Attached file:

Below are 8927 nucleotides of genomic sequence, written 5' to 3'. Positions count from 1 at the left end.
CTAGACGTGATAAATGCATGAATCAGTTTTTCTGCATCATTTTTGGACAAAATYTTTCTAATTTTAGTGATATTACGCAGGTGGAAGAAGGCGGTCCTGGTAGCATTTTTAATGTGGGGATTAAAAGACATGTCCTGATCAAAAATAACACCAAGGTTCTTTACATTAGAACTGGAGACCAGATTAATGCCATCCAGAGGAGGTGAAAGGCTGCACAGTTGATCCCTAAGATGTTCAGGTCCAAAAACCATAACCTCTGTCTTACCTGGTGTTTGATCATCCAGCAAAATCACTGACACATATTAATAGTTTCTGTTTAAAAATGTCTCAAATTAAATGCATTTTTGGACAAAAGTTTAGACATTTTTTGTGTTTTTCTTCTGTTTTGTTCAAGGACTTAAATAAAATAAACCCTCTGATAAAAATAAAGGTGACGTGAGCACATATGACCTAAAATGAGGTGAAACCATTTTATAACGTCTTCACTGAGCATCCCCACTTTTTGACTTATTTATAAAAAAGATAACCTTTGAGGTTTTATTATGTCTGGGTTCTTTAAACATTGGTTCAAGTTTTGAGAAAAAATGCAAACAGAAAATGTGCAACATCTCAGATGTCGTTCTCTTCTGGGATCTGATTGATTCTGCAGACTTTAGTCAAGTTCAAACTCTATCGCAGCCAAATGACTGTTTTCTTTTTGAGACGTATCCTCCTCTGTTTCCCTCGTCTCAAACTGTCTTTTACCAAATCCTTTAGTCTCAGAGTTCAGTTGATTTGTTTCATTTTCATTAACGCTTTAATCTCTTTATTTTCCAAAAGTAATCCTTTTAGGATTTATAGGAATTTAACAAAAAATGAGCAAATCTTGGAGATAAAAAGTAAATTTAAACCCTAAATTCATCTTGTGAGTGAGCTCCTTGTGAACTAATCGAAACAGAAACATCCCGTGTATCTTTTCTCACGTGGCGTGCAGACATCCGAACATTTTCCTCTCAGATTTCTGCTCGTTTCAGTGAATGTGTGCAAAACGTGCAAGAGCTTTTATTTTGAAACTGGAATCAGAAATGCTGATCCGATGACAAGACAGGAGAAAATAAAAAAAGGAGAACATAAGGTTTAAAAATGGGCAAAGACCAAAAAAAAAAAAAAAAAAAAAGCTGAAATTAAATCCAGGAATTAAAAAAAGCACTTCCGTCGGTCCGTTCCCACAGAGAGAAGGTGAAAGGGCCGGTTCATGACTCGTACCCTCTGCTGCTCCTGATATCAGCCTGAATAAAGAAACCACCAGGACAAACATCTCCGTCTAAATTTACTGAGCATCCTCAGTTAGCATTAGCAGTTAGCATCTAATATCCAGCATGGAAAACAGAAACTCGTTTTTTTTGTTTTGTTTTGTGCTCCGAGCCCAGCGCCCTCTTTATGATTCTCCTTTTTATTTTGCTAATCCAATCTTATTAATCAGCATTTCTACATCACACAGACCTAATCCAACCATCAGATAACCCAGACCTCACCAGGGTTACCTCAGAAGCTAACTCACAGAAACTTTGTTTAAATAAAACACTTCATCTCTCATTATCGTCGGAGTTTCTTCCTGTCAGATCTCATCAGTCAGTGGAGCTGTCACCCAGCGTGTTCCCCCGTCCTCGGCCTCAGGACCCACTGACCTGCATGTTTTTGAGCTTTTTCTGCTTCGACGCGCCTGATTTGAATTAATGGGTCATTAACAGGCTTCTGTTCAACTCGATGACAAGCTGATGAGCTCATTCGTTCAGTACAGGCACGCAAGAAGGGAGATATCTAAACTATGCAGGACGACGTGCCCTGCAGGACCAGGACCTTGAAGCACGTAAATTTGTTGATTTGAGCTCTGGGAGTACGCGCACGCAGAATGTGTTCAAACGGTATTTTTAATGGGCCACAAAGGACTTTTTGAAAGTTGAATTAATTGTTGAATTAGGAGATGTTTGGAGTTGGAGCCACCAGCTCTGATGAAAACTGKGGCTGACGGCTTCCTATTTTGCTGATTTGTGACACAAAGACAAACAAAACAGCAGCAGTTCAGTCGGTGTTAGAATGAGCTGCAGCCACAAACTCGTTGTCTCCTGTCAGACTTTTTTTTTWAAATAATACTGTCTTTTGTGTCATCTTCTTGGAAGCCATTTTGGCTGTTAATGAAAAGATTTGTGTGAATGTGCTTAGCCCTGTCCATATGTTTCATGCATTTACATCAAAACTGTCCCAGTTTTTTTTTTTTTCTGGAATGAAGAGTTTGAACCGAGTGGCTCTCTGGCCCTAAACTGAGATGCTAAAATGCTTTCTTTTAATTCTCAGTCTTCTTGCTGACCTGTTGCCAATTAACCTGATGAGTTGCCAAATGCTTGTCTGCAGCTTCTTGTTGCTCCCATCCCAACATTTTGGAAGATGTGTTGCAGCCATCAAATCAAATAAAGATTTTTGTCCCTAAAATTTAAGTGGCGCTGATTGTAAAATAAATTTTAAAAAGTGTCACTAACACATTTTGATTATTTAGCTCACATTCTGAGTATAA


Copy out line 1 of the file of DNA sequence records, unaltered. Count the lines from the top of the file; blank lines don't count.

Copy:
Below are 8927 nucleotides of genomic sequence, written 5' to 3'. Positions count from 1 at the left end.